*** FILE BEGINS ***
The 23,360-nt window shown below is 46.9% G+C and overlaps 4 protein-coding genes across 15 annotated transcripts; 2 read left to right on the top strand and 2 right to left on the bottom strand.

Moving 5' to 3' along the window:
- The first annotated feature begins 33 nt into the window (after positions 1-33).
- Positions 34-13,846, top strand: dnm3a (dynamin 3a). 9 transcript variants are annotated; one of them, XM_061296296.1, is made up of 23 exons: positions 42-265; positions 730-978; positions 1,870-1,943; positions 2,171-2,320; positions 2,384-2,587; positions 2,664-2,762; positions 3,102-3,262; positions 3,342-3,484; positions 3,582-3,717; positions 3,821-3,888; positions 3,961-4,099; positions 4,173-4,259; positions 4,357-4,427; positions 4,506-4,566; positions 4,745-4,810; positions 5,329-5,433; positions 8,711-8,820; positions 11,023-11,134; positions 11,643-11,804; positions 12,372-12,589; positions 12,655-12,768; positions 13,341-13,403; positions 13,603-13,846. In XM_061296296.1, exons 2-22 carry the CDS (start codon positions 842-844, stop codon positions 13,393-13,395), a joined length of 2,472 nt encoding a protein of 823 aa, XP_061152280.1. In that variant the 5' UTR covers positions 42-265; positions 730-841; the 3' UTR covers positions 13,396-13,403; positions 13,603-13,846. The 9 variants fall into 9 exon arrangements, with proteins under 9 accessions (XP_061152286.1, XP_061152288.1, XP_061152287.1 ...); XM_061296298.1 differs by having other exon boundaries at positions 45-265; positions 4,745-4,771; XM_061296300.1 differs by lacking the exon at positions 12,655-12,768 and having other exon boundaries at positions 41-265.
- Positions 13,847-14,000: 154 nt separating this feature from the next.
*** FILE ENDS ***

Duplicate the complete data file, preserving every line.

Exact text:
The 23,360-nt window shown below is 46.9% G+C and overlaps 4 protein-coding genes across 15 annotated transcripts; 2 read left to right on the top strand and 2 right to left on the bottom strand.

Moving 5' to 3' along the window:
- The first annotated feature begins 33 nt into the window (after positions 1-33).
- Positions 34-13,846, top strand: dnm3a (dynamin 3a). 9 transcript variants are annotated; one of them, XM_061296296.1, is made up of 23 exons: positions 42-265; positions 730-978; positions 1,870-1,943; positions 2,171-2,320; positions 2,384-2,587; positions 2,664-2,762; positions 3,102-3,262; positions 3,342-3,484; positions 3,582-3,717; positions 3,821-3,888; positions 3,961-4,099; positions 4,173-4,259; positions 4,357-4,427; positions 4,506-4,566; positions 4,745-4,810; positions 5,329-5,433; positions 8,711-8,820; positions 11,023-11,134; positions 11,643-11,804; positions 12,372-12,589; positions 12,655-12,768; positions 13,341-13,403; positions 13,603-13,846. In XM_061296296.1, exons 2-22 carry the CDS (start codon positions 842-844, stop codon positions 13,393-13,395), a joined length of 2,472 nt encoding a protein of 823 aa, XP_061152280.1. In that variant the 5' UTR covers positions 42-265; positions 730-841; the 3' UTR covers positions 13,396-13,403; positions 13,603-13,846. The 9 variants fall into 9 exon arrangements, with proteins under 9 accessions (XP_061152286.1, XP_061152288.1, XP_061152287.1 ...); XM_061296298.1 differs by having other exon boundaries at positions 45-265; positions 4,745-4,771; XM_061296300.1 differs by lacking the exon at positions 12,655-12,768 and having other exon boundaries at positions 41-265.
- Positions 13,847-14,000: 154 nt separating this feature from the next.